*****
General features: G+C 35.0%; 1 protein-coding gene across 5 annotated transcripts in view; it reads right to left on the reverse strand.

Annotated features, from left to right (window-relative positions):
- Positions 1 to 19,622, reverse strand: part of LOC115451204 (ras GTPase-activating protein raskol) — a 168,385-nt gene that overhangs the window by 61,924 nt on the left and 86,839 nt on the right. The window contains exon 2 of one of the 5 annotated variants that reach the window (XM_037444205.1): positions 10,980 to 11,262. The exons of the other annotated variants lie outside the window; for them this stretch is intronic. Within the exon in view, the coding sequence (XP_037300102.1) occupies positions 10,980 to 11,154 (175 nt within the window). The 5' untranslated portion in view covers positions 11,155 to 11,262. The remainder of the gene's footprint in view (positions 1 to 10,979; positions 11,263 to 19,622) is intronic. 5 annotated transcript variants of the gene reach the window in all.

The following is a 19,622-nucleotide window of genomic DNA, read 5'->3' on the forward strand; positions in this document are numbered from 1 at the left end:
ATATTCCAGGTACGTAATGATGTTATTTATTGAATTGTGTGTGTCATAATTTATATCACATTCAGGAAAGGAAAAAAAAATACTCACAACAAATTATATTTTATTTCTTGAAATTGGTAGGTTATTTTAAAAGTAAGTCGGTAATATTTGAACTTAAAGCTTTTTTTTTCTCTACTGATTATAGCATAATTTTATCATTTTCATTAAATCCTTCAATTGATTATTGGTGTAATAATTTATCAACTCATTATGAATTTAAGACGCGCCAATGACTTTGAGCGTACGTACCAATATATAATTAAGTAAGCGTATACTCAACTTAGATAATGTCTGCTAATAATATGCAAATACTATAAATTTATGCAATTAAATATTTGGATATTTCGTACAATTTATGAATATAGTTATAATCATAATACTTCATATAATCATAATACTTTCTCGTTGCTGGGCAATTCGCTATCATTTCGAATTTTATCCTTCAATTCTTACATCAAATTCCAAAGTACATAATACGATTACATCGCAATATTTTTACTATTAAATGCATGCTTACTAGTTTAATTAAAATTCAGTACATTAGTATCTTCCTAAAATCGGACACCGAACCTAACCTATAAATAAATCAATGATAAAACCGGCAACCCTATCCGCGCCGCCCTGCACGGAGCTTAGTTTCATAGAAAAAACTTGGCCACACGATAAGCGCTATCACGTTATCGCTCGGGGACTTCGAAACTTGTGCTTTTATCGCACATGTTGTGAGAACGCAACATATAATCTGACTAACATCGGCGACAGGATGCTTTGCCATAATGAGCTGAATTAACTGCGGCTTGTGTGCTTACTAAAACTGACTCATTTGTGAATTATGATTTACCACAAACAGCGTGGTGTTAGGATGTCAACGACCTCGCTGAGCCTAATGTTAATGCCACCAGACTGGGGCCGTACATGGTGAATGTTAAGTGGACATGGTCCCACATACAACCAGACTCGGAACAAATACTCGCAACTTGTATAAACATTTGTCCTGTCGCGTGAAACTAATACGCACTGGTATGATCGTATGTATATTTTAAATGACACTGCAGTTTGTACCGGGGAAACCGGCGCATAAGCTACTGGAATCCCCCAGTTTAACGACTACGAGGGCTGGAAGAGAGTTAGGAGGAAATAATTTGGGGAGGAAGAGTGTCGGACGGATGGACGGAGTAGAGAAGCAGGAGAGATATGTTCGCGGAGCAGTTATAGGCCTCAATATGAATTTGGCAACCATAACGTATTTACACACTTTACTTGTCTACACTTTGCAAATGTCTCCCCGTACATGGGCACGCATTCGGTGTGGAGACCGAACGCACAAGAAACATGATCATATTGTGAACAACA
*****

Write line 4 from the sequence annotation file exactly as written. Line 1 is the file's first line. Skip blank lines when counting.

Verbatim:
The following is a 19,622-nucleotide window of genomic DNA, read 5'->3' on the forward strand; positions in this document are numbered from 1 at the left end: